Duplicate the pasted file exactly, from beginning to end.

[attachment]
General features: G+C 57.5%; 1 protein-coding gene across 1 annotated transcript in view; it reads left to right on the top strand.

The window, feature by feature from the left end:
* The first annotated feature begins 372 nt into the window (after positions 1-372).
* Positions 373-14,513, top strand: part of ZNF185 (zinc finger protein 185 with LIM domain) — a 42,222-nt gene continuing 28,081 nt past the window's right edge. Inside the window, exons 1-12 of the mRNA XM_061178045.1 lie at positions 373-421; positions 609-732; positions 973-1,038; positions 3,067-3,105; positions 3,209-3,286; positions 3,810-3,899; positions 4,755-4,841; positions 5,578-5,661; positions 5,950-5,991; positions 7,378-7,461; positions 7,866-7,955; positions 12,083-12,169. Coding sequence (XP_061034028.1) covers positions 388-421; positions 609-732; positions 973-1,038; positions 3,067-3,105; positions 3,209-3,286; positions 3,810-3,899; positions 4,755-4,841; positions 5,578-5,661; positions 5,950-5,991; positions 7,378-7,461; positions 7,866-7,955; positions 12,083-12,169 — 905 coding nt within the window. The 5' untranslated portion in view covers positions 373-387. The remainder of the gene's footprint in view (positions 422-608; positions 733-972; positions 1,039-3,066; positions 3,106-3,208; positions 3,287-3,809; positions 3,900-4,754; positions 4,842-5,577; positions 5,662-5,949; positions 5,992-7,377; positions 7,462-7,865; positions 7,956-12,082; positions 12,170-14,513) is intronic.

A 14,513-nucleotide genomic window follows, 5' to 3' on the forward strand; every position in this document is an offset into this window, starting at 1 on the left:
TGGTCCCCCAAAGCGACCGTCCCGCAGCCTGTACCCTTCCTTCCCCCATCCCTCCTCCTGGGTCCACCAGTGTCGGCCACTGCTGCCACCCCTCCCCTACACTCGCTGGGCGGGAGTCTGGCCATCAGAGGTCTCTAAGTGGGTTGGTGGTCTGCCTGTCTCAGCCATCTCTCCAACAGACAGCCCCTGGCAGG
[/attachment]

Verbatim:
General features: G+C 57.5%; 1 protein-coding gene across 1 annotated transcript in view; it reads left to right on the top strand.

The window, feature by feature from the left end:
* The first annotated feature begins 372 nt into the window (after positions 1-372).
* Positions 373-14,513, top strand: part of ZNF185 (zinc finger protein 185 with LIM domain) — a 42,222-nt gene continuing 28,081 nt past the window's right edge. Inside the window, exons 1-12 of the mRNA XM_061178045.1 lie at positions 373-421; positions 609-732; positions 973-1,038; positions 3,067-3,105; positions 3,209-3,286; positions 3,810-3,899; positions 4,755-4,841; positions 5,578-5,661; positions 5,950-5,991; positions 7,378-7,461; positions 7,866-7,955; positions 12,083-12,169. Coding sequence (XP_061034028.1) covers positions 388-421; positions 609-732; positions 973-1,038; positions 3,067-3,105; positions 3,209-3,286; positions 3,810-3,899; positions 4,755-4,841; positions 5,578-5,661; positions 5,950-5,991; positions 7,378-7,461; positions 7,866-7,955; positions 12,083-12,169 — 905 coding nt within the window. The 5' untranslated portion in view covers positions 373-387. The remainder of the gene's footprint in view (positions 422-608; positions 733-972; positions 1,039-3,066; positions 3,106-3,208; positions 3,287-3,809; positions 3,900-4,754; positions 4,842-5,577; positions 5,662-5,949; positions 5,992-7,377; positions 7,462-7,865; positions 7,956-12,082; positions 12,170-14,513) is intronic.

A 14,513-nucleotide genomic window follows, 5' to 3' on the forward strand; every position in this document is an offset into this window, starting at 1 on the left:
TGGTCCCCCAAAGCGACCGTCCCGCAGCCTGTACCCTTCCTTCCCCCATCCCTCCTCCTGGGTCCACCAGTGTCGGCCACTGCTGCCACCCCTCCCCTACACTCGCTGGGCGGGAGTCTGGCCATCAGAGGTCTCTAAGTGGGTTGGTGGTCTGCCTGTCTCAGCCATCTCTCCAACAGACAGCCCCTGGCAGG